Uhuru's arrival causes traffic snarl up in Nairobi
09 October 2014, 14:01
Nairobi - President Uhuru Kenyatta was welcomed by thousands cheering him home Thursday, a day after he appeared before the International Criminal Court on crimes against humanity charges.
Kenyatta, who was given a red carpet welcome with a military honour guard as well as dancers singing songs declaring he "is innocent," had appeared in The Hague-based court on Wednesday.
Thousands lined the roads and supporters chanted his name waving Kenyan flags after he landed in Nairobi airport shortly after dawn, with the president standing out the sunroof of a car addressing cheering supporters.
"We want one Kenya, a Kenya that respects all, irrespective of religion, tribe or gender," Kenyatta shouted to crowds who thronged the main highway from the airport to see him, waving, in a slow parade that lasted for hours.
"Our unity will enable us to move forward."
Kenyatta, 52, faces five counts at the ICC over his alleged role in orchestrating unrest in 2007 and 2008 that left 1,200 people dead and 600,000 displaced.
He had been summoned to answer questions at his floundering trial for allegedly masterminding the deadly post-election violence, with the judges now to deliberate on whether to send the case to trial -- or to possibly abandon it after the prosecution said it did not have enough evidence.
Traffic came to a standstill in central Nairobi as people danced and prayed on the streets.
"I came here to welcome our president," said Florence Wangari, who runs a small business.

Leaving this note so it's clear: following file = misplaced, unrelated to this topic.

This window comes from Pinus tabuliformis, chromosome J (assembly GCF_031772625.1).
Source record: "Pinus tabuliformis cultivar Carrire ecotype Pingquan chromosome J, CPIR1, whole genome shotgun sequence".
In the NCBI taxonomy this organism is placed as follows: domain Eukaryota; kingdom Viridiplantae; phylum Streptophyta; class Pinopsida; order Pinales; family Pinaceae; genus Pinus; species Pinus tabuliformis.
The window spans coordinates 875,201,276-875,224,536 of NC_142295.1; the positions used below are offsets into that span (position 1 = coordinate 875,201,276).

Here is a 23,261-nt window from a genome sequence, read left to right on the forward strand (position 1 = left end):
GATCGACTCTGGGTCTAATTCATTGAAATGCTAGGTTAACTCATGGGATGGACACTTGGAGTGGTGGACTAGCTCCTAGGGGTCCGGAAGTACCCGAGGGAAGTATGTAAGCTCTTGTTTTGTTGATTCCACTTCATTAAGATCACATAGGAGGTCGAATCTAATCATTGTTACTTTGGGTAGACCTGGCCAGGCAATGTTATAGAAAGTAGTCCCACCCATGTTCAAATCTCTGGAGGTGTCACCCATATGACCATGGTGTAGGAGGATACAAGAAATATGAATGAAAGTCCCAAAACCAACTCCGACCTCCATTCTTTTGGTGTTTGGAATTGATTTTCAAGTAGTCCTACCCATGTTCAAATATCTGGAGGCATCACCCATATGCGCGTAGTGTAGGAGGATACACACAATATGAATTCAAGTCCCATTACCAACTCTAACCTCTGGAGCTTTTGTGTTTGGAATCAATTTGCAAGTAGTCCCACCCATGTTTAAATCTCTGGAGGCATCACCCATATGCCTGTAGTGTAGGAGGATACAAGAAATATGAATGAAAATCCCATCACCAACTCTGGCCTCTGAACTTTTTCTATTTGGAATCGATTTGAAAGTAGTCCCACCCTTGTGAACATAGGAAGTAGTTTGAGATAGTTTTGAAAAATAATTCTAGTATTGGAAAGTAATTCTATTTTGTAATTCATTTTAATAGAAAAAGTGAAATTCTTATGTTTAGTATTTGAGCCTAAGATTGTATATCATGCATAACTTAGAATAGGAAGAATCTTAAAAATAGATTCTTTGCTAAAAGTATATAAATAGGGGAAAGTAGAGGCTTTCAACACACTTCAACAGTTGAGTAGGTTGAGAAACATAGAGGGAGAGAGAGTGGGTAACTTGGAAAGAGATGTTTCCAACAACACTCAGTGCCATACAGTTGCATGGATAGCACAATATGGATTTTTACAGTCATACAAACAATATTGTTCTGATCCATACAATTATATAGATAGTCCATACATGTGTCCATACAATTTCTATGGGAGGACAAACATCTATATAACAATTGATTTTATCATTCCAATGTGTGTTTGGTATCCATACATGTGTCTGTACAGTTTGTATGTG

"I have not been sleeping, praying and fasting because of all the tribulations that the president has been facing."
Mary Wanjiru, 35, with her tiny baby strapped to her back, said he was "happy our president is back", and offering "thanks to God for seeing him through all this." Parade through Nairobi
The president, who left the airport on a triumphal procession waving to supporters to the centre of the capital "received a hero's welcome", the presidential office said in a statement.
He was welcomed at Nairobi airport by Deputy President William Ruto, a fellow ICC defendant to whom he had temporarily handed power while away, so as to "protect the sovereignty" of the east African country, travelling to Amsterdam on a regular flight as a "private" citizen.
Ruto is already on trial at the ICC for his part in the violence, while Kenyatta's trial has yet to begin despite a drawn-out three-and-a-half-year legal saga.
Also read: Crowds cheer Uhuru's return from The Hague
The Kenyan leader had appeared at the ICC before, but not since he was elected president in March 2013.
ICC chief prosecutor Fatou Bensouda last month asked for an indefinite postponement, saying Nairobi had refused to cooperate with a request for financial and other statements, so she did not have enough evidence for a trial.
They want Kenyatta's bank statements, tax records and telephone records relating to the period of unrest. They believe that the documents could prove Kenyatta's part in bankrolling and orchestrating the violence.
The repeatedly-delayed case has seen at least seven prosecution witnesses drop out, allegedly through bribes and intimidation.
Prosecutor Ben Gumpert said on Wednesday that since being elected, Kenyatta had "an exceptional constitutional duty to make sure that these obstructions do not take place".
But Kenyatta's lawyer Steven Kay said the case had "failed in a way that there's no prospect to go further."
Judges could also find, as the prosecution has requested, that Kenya is not cooperating, and postpone the case pending a referral to the Assembly of States Parties of countries that have signed the ICC's founding Rome Statute.
Bitter memories are still fresh from 2007, when elections escalated into ethnic conflict, for which Kenyatta and Ruto were charged with crimes against humanity. Both reject the charges.
The African Union had previously called for the ICC cases to be withdrawn and transferred to Kenyan courts, accusing the ICC of targeting Africans.
Kenya's post-electoral unrest shattered the east African country's image as a beacon of regional stability.
What began as political riots quickly turned into ethnic killings, plunging Kenya into its worst wave of unrest since independence in 1963.